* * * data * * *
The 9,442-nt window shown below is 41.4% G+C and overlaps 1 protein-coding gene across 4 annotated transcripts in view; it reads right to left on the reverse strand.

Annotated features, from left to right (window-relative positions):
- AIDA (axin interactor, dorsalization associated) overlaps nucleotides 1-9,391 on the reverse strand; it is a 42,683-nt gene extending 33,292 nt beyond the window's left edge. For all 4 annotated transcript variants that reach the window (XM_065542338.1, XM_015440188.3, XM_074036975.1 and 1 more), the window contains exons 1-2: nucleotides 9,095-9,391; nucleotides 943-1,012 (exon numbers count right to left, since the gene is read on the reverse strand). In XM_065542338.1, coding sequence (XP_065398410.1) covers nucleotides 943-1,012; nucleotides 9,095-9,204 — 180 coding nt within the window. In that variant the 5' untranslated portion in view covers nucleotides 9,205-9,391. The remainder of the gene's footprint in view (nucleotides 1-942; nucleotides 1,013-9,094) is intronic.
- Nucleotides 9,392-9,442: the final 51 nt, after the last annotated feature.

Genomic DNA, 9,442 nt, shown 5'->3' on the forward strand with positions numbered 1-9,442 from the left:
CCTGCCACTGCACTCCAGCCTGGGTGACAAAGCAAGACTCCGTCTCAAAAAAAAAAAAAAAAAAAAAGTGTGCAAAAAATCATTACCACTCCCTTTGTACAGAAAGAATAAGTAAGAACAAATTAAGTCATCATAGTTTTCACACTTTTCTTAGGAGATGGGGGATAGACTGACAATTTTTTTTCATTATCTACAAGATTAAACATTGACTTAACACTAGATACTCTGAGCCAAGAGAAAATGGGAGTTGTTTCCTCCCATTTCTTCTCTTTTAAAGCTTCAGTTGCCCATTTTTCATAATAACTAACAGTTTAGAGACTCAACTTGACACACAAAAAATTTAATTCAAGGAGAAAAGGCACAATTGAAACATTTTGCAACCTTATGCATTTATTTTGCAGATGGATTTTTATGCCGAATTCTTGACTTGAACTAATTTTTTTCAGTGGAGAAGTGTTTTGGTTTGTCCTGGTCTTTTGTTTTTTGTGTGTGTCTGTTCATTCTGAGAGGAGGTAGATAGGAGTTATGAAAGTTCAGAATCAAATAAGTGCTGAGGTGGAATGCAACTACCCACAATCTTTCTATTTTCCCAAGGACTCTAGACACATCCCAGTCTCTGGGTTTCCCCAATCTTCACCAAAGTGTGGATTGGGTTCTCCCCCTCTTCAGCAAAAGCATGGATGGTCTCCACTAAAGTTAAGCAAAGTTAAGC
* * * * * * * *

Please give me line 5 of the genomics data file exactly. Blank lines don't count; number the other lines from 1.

Genomic DNA, 9,442 nt, shown 5'->3' on the forward strand with positions numbered 1-9,442 from the left: